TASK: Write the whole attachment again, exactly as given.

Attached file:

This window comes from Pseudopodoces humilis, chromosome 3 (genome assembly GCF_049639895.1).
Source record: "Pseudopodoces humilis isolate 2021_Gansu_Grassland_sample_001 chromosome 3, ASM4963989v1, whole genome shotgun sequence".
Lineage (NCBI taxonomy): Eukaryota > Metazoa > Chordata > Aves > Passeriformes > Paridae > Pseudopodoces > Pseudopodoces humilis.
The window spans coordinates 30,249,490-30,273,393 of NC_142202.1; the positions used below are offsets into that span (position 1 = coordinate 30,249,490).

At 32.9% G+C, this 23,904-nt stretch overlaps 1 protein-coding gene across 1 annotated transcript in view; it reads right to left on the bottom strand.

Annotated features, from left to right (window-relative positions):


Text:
This window comes from Pseudopodoces humilis, chromosome 3 (genome assembly GCF_049639895.1).
Source record: "Pseudopodoces humilis isolate 2021_Gansu_Grassland_sample_001 chromosome 3, ASM4963989v1, whole genome shotgun sequence".
Lineage (NCBI taxonomy): Eukaryota > Metazoa > Chordata > Aves > Passeriformes > Paridae > Pseudopodoces > Pseudopodoces humilis.
The window spans coordinates 30,249,490-30,273,393 of NC_142202.1; the positions used below are offsets into that span (position 1 = coordinate 30,249,490).

At 32.9% G+C, this 23,904-nt stretch overlaps 1 protein-coding gene across 1 annotated transcript in view; it reads right to left on the bottom strand.

Annotated features, from left to right (window-relative positions):